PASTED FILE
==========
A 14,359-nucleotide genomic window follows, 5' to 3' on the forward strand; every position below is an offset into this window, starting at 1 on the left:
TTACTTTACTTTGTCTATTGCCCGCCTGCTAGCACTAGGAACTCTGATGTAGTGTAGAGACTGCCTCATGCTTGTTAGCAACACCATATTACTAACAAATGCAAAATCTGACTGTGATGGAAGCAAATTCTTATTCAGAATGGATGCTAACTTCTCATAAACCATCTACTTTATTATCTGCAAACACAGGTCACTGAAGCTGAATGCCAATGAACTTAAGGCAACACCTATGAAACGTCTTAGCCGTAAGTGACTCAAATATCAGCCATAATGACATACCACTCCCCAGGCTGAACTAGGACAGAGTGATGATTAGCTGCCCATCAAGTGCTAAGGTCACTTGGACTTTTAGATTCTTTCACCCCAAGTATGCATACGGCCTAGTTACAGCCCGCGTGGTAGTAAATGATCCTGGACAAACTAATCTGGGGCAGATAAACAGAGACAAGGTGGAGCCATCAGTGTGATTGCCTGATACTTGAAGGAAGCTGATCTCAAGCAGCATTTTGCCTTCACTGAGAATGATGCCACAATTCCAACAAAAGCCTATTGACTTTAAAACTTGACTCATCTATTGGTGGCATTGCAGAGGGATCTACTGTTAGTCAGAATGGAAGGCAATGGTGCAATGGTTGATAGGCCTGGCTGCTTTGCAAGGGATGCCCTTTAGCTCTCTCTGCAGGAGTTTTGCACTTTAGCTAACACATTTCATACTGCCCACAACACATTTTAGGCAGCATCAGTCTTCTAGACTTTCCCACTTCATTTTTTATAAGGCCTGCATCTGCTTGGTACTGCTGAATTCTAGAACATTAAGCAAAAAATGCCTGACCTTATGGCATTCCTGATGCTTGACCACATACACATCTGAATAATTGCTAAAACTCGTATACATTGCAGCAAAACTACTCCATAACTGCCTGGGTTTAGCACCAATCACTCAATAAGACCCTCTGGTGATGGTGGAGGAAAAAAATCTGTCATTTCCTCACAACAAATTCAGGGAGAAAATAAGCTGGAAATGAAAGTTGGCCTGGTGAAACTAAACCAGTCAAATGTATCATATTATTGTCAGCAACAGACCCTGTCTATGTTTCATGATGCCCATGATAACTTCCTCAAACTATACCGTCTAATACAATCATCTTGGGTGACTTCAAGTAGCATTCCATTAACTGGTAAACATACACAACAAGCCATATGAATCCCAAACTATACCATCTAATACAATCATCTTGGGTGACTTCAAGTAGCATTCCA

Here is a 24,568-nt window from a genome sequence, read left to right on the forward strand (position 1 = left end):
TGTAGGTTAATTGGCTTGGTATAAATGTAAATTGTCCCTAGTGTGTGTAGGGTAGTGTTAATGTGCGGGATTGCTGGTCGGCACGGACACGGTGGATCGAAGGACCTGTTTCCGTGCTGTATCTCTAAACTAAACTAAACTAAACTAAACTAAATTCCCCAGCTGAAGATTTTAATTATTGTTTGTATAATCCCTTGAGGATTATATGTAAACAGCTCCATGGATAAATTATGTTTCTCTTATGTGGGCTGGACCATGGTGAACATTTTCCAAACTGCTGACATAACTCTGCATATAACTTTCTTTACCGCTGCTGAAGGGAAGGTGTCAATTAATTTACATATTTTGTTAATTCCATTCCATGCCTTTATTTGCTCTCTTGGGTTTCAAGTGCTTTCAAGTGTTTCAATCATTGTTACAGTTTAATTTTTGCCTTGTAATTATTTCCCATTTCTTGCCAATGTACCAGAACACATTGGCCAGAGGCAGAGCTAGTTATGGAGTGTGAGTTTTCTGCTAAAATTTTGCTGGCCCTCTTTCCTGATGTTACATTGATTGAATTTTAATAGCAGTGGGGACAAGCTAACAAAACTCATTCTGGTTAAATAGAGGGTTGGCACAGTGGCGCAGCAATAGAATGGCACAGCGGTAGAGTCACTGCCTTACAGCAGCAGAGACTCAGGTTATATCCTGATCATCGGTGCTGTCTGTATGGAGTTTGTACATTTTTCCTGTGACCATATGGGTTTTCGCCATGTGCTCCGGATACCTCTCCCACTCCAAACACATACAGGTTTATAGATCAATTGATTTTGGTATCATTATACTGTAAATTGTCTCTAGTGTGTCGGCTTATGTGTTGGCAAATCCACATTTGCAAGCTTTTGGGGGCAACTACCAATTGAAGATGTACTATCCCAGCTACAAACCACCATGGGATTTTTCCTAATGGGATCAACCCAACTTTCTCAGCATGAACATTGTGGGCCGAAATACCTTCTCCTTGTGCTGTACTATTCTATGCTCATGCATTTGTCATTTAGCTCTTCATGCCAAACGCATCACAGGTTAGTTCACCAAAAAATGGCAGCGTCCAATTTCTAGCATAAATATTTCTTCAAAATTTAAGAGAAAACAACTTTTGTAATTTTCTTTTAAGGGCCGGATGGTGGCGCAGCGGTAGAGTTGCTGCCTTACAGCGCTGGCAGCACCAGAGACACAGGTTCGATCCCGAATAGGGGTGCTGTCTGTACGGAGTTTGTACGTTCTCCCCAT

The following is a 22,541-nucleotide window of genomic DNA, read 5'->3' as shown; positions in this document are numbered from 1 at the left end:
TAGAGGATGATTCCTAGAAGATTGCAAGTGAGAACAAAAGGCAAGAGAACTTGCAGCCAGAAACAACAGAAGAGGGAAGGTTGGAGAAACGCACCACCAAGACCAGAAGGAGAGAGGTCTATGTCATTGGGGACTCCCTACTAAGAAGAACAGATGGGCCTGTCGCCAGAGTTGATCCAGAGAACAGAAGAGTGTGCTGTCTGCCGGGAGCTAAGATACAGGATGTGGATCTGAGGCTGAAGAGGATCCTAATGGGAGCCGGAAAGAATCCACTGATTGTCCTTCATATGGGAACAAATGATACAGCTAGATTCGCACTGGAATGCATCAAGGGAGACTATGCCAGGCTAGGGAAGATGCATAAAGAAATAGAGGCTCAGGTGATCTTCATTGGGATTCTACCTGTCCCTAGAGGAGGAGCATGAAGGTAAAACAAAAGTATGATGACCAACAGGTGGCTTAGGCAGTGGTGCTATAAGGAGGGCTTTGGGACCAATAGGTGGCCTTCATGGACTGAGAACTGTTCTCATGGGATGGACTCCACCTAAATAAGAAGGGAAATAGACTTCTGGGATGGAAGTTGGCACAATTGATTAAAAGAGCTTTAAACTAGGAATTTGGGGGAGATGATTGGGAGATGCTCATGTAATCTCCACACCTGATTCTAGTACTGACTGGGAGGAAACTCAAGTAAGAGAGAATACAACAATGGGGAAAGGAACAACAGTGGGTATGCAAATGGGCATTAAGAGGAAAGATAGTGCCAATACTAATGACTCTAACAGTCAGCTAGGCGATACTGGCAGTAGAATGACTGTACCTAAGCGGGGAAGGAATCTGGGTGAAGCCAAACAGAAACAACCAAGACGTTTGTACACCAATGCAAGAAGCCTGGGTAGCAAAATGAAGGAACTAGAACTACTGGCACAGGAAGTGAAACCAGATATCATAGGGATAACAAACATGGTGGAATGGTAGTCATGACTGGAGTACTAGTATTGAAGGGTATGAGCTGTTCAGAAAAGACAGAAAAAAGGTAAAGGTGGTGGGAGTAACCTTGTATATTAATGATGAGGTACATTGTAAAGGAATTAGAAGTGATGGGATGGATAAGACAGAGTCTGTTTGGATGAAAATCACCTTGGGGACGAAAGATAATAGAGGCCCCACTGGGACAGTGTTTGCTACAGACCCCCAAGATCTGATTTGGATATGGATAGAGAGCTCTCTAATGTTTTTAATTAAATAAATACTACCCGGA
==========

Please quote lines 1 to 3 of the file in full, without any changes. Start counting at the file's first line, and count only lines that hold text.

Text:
A 14,359-nucleotide genomic window follows, 5' to 3' on the forward strand; every position below is an offset into this window, starting at 1 on the left:
TTACTTTACTTTGTCTATTGCCCGCCTGCTAGCACTAGGAACTCTGATGTAGTGTAGAGACTGCCTCATGCTTGTTAGCAACACCATATTACTAACAAATGCAAAATCTGACTGTGATGGAAGCAAATTCTTATTCAGAATGGATGCTAACTTCTCATAAACCATCTACTTTATTATCTGCAAACACAGGTCACTGAAGCTGAATGCCAATGAACTTAAGGCAACACCTATGAAACGTCTTAGCCGTAAGTGACTCAAATATCAGCCATAATGACATACCACTCCCCAGGCTGAACTAGGACAGAGTGATGATTAGCTGCCCATCAAGTGCTAAGGTCACTTGGACTTTTAGATTCTTTCACCCCAAGTATGCATACGGCCTAGTTACAGCCCGCGTGGTAGTAAATGATCCTGGACAAACTAATCTGGGGCAGATAAACAGAGACAAGGTGGAGCCATCAGTGTGATTGCCTGATACTTGAAGGAAGCTGATCTCAAGCAGCATTTTGCCTTCACTGAGAATGATGCCACAATTCCAACAAAAGCCTATTGACTTTAAAACTTGACTCATCTATTGGTGGCATTGCAGAGGGATCTACTGTTAGTCAGAATGGAAGGCAATGGTGCAATGGTTGATAGGCCTGGCTGCTTTGCAAGGGATGCCCTTTAGCTCTCTCTGCAGGAGTTTTGCACTTTAGCTAACACATTTCATACTGCCCACAACACATTTTAGGCAGCATCAGTCTTCTAGACTTTCCCACTTCATTTTTTATAAGGCCTGCATCTGCTTGGTACTGCTGAATTCTAGAACATTAAGCAAAAAATGCCTGACCTTATGGCATTCCTGATGCTTGACCACATACACATCTGAATAATTGCTAAAACTCGTATACATTGCAGCAAAACTACTCCATAACTGCCTGGGTTTAGCACCAATCACTCAATAAGACCCTCTGGTGATGGTGGAGGAAAAAAATCTGTCATTTCCTCACAACAAATTCAGGGAGAAAATAAGCTGGAAATGAAAGTTGGCCTGGTGAAACTAAACCAGTCAAATGTATCATATTATTGTCAGCAACAGACCCTGTCTATGTTTCATGATGCCCATGATAACTTCCTCAAACTATACCGTCTAATACAATCATCTTGGGTGACTTCAAGTAGCATTCCATTAACTGGTAAACATACACAACAAGCCATATGAATCCCAAACTATACCATCTAATACAATCATCTTGGGTGACTTCAAGTAGCATTCCA

Here is a 24,568-nt window from a genome sequence, read left to right on the forward strand (position 1 = left end):